James Meadows Rendel (geneticist)

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James Meadows Rendel (16 May 1915 - 4 February 2001) was an Australian agricultural scientist who specialised in animal genetics and was Chief of the CSIRO Division of Animal Genetics from 1959 to 1976. [1]

Early life[edit]

He was born the son of Col. Richard Meadows Rendel in Farnham, England and educated at Rugby School and University College London, where he completed his PhD as a student of the geneticist J. B. S. Haldane. During the Second World War he was attached to RAF Coastal Command, where he was involved in experiments on escape from submarines, one of which left him with permanent lung damage.

Career[edit]

After the war he moved to Edinburgh to do animal genetics research at Edinburgh University, where he was jointly in charge of a project on dairy research, establishing the fundamental principles of artificial insemination in dairy progeny testing programmes.

In 1951 he travelled to Australia to join CSIRO and establish a team at the University of Sydney to teach animal genetics and develop a research programme into animal breeding methods for the domestic fowl, sheep, dairy and beef cattle. The team became the Animal Genetics Division of CSIRO in 1959. During this period he was a joint founder of the Genetics Society of Australia. In the 1960s he established a molecular biology group within the Animal Genetics Division, which later became the CSIRO Molecular and Cellular Biology Unit.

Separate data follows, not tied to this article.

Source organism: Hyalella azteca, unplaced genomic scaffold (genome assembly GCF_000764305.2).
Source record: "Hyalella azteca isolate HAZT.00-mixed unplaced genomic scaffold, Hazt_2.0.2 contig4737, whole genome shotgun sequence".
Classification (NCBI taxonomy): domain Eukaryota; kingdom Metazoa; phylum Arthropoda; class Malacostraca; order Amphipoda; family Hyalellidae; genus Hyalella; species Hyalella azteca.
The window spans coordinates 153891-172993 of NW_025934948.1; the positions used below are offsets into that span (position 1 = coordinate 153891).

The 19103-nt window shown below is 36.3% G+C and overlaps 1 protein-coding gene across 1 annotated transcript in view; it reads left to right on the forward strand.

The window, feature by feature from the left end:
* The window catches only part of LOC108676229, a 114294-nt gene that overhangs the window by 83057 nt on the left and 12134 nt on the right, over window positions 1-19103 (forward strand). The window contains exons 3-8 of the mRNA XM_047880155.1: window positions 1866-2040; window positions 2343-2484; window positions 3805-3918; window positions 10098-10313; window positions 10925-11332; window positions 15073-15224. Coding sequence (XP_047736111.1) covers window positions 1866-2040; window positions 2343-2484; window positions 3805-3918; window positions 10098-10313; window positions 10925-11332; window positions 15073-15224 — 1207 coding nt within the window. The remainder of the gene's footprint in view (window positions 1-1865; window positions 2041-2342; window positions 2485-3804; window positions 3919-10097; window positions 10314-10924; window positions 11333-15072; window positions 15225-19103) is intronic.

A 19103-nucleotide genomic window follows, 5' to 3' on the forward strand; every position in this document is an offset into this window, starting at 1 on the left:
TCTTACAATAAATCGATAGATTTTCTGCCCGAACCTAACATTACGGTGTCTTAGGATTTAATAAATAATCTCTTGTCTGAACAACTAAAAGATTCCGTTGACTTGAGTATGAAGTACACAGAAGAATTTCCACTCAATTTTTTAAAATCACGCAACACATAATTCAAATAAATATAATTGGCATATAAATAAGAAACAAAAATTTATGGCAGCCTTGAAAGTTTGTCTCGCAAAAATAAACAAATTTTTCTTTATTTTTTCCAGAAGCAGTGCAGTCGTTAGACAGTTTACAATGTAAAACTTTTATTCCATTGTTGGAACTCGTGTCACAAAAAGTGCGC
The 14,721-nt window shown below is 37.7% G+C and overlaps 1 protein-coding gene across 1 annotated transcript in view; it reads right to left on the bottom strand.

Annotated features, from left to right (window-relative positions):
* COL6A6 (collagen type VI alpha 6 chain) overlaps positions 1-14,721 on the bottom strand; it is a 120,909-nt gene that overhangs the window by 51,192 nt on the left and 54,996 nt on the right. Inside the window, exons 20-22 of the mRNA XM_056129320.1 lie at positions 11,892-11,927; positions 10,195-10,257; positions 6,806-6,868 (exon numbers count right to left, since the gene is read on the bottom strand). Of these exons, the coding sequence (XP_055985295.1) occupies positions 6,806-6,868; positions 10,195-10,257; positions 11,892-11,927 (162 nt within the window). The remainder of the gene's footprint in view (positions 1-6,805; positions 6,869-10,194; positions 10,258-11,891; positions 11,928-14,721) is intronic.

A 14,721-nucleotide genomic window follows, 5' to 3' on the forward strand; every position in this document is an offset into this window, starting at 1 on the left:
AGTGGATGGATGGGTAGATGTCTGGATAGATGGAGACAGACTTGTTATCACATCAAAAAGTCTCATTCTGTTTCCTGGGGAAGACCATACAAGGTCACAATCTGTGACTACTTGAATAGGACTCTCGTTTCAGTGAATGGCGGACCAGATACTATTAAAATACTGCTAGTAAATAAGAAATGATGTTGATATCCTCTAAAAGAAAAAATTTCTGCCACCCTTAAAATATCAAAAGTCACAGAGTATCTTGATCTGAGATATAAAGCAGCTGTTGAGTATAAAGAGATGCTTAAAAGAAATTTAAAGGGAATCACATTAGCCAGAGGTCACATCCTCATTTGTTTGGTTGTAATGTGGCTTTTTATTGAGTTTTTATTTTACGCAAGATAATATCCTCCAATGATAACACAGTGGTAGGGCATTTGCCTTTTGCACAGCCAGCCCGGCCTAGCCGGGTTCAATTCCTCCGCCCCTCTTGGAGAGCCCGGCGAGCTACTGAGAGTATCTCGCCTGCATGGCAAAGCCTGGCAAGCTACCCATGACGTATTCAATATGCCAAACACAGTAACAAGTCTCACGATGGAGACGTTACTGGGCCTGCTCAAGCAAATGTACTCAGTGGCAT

His personal interest was in breeding cattle to build up the livestock industry in the tropical and sub-tropical regions which led to the Belmont Red. When a new tropical beef cattle research laboratory was built in Rockhampton coincidental with his retirement it was named the James Rendel Laboratory to recognise his contribution to the cattle industry.

Later life[edit]

After his retirement in 1980 he moved to live at Drinkstone Green in Suffolk, England, where he bred Booroola sheep imported from Australia. However seven years later he returned to continue his retirement in the Blue Mountains of Australia.

He died there in 2001. He had married twice, firstly the poet Joan Adeney Easdale and secondly Marie Tresham Davies. He had six children, two sons and four daughters.

He was awarded the Macfarlane Burnet Medal and Lecture by the Australian Academy of Science in 1981. [2]

References[edit]

  1. ^ "James Meadows Rendel 1915-2001". Australian Academy of Science. Retrieved 22 February 2017. 
  2. ^ "Macfarlane Burnet Medal and Lecture". Australian Academy of Science. Retrieved 22 February 2017.